week I have to restore a backup or create a new database and import
all the objects from the old database. This is getting to be a pain
because the database is a growing 500mb and making my coworkers pissed
off. Thank God that I have a redundant error logs (sometimes the
error log become corrupt!) to record when the backend is broke. I am
confident in my backend design and client VB code (over three years
experience writing/designing) but some tables in the database just
become corrupt by not allowing record additions. I'll try to add a
record myself, one that I know is unique, but still Access gives a
message that an existing record already exists in the table.


You sound fairly knowledgable so my commment is something you may already be aware
of. Are there unique indexes present on fields which aren't the primary index which
are causing the record additions to not be allowed?
From
reading corruption articles from this newsgroup and the Microsoft
website I've noticed that a lot of the corruption issues have to do
with hardware and networking equipment such as: faulty NIC's,
hibernation of client's PC's, intermittent network connections.


Not at all. The most common problem is the OpLocks problem which is especially
apparent when an app is converted to Access 2000 or newer or when the first Win 2000
client is added to a network consisting of a Win NT/2000/2003 server and until now
Win 95/98/ME clients.

Other problems can be caused by differing SR or Jet versions on clients. See the
Access Corruptions FAQ at my website.
So my question to all of you is the following: is the solution ASP?
Is the solution to use Access as a backend and use browser forms to
interact with the database? I've built three HTML and ASP websites
with Access as the backend and have never had any problems. Let me
reiterate, no problems at all. There would probably be performance
issues with over ten or so users but with less than ten users I think
it would be the way to go.


I don't think so because you lose the rich event model of Access, subforms and combo
boxes become uglier, and it's likely a lot more work.

Tony

Nov 12 '05 #5

P: n/a
I've implemented MS Access with ASP and it's a great approach - you
don't have the 'flexability' of the forms you would in Access or VB -
but you don't really lose much and the maintainability is great - no
need to ever visit a user workstation again - they just point to the
web site.....another approach would be Citrix - if you have the $ for
it. I've supported over 50 users with ASP and have had no performance
problems at all - I would expect being able to support up to 200
active prior to moving to a more robust database...
fm********@juno.com (Fred MacMurray) wrote in message news:<74**************************@posting.google. com>...
Tony,

I can't compact and repair (C&R) the backend database. I tried
several times to C&R the database outside of normal working hours when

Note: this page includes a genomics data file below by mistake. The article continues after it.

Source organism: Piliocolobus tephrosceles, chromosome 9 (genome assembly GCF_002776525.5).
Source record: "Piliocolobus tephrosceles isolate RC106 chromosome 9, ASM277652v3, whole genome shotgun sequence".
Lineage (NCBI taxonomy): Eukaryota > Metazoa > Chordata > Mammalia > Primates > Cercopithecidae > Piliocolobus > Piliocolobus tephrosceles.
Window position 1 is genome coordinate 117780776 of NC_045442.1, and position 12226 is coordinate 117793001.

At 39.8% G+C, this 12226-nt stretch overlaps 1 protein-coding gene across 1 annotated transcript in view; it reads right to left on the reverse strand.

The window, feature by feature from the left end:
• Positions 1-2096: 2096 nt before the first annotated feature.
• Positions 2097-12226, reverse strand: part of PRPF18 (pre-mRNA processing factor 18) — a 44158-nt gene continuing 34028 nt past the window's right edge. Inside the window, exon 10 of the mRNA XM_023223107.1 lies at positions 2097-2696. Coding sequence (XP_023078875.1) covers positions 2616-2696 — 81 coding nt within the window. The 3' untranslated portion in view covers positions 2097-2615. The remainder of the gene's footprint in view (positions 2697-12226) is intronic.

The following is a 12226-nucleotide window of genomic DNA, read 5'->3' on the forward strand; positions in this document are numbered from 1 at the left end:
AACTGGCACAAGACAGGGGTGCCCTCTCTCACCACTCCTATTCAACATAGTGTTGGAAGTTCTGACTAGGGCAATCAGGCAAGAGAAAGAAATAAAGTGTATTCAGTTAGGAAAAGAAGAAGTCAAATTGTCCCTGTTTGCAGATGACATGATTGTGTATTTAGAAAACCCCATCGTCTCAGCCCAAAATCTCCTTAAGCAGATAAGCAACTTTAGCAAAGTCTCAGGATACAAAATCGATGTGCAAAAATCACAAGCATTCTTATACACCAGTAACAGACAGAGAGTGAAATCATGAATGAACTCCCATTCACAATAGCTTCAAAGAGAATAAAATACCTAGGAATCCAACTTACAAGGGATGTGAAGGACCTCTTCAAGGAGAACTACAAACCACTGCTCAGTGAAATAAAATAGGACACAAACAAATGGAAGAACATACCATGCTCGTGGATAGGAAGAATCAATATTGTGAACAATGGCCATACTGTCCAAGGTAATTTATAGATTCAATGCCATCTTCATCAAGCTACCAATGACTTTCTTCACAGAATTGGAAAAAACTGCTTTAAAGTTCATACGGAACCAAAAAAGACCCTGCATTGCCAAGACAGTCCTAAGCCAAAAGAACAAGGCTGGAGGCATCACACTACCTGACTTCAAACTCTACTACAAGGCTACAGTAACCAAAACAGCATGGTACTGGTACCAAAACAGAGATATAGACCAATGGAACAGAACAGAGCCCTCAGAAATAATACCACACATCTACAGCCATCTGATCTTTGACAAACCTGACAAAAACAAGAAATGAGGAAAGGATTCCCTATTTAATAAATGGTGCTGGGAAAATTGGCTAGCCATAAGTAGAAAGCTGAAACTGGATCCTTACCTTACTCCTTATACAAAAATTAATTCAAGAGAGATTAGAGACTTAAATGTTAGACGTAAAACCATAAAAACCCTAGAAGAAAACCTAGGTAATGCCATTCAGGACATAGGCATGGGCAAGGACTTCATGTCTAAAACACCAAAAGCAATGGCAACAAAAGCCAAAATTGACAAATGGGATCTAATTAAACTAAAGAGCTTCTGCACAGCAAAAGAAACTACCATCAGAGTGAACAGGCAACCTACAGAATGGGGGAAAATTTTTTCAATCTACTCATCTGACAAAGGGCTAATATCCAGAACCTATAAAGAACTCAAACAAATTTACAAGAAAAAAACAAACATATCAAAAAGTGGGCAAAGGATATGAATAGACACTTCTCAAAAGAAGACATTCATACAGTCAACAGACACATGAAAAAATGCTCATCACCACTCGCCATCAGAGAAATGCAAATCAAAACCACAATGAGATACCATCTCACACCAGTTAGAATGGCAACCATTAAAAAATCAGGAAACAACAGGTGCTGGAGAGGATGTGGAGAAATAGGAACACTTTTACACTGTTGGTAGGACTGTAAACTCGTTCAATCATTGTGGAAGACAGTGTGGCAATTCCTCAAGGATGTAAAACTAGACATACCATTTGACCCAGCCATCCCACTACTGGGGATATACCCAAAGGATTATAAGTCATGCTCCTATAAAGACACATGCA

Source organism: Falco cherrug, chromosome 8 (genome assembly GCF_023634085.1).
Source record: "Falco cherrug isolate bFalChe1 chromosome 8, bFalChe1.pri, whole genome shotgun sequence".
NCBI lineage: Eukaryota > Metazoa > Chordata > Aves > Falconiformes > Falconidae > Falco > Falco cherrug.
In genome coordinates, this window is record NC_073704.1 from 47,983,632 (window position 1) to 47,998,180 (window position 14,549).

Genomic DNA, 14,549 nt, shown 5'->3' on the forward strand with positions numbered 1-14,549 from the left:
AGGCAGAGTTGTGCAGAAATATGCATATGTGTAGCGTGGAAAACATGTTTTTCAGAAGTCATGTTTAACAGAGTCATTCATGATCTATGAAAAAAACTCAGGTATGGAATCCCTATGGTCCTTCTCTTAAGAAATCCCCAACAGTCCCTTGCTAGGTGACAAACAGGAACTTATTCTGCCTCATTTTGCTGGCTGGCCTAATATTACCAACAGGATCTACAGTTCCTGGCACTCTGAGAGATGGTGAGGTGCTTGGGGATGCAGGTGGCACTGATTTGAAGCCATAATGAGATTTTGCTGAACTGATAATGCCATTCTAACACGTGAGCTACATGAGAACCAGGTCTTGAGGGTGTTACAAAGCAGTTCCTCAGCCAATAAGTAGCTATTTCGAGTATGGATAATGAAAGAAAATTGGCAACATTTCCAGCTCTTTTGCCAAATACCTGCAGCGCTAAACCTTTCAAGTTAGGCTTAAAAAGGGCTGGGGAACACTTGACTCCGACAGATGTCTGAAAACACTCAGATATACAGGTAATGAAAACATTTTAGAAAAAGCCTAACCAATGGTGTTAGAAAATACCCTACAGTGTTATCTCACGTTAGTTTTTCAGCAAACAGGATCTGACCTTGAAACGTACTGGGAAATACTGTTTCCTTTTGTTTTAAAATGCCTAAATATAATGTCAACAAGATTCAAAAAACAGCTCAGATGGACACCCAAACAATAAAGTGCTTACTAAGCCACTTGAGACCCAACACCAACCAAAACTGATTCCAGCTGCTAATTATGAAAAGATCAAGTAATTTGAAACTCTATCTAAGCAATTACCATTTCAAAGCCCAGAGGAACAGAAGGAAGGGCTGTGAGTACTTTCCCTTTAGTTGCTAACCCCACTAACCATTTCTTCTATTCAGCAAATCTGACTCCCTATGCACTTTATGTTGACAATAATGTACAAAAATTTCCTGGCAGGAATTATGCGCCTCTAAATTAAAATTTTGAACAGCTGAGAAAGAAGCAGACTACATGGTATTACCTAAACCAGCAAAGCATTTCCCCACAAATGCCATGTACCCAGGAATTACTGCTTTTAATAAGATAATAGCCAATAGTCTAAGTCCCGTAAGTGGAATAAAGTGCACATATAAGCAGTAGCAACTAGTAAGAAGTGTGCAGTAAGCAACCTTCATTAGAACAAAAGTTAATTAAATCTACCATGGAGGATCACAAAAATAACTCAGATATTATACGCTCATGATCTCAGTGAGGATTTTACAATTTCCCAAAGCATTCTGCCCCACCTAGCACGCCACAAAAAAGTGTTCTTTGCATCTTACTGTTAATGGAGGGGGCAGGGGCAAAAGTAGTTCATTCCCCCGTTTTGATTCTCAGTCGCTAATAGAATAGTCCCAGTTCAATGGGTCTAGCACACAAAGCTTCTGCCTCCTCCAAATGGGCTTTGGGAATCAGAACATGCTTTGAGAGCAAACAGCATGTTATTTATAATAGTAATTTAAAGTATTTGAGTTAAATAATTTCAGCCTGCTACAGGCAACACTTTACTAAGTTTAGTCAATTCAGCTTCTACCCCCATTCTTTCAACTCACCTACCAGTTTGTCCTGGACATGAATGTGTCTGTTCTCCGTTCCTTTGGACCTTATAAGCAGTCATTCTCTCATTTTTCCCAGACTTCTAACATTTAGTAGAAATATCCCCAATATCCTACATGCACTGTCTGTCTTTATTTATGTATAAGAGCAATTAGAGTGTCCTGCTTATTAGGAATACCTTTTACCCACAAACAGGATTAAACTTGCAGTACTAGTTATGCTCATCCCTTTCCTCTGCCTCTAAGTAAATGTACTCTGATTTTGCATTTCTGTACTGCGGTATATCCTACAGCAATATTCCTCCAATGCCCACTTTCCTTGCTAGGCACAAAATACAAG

nobody is there. Don't get me wrong, the database will C&R
successfully, however, one or more tables in the database will then
stop accepting more records. For instance I have a table called
tbl_Account with 95K records, with one non-duplicate index primary key
field being Account and a non-duplicate index of field ID (see figure
1 below). If I try to add an account number that I know doesn't
exist, I just get an Access message saying a existing record already
exists in the table and the new record cannot be added. The database
doesn't seem to care which tables become corrupt. My error log
doesn't have any indexes, yet it became corrupt and it only has 20 or
so records. Most of the errors in the error log are 3000 level errors
which as you know are network related problems, thus my original post
in the first place to go with a pure HTML and ASP solution. The only
way that I can save the backend is to create a new database and import
all the objects, delete the old backend, rename the new backend, and
then set permissions.

Figure 1.

tbl_Account
---------------
Account Text(10)
ID AutoNumber
RecordCreated Date
RecordCreatedBy Text(15)
LastModified Date
LastModifiedBy Text(15)

The backend is Access 2000 format. The client machines run a combo of
Office 2000 and Office XP. There are five clients with mde files, and
two Admins that I allow to run mdb files. I have no idea if the
server is running Windows 2000 or XP but I can't just phone over to IT
to ask them to start fiddling with the server and adjust the OpLocks
properties because a lot of people use to the server outside of my
department running a variety of applications. Besides, I'll come off
as a lunch room conversation dumbass (we told you that Access sucks
Fred) from the IT department. Furthermore, I can't just go around to
the frontend clients and ask to kick them off their computers for
their lunch break to install service packs which may or may not be
backwards compatible with their existing applications. Sort of a my
cubicle = my domain = go away thing exists.

As for subforms, well they kind of suck to begin with in my own
opinion. Please don't launch some new thread in defense of subforms
but my experience with subforms is that frontend users find them
rather complicated. They don't understand/care to understand database
schema, specially, one to many relationships. Your right in saying
that HTML is more complicated because you can't have subforms (maybe
some guru could design a pure Java applet website with one) but it can
be done with good backend design, specifically, an ID (AutoNumber)
field in each table. Look at your personal address book on
Amazon.com. That is such an example of one to many written in HTML,
works perfectly, and is rather easy for frontend users to understand.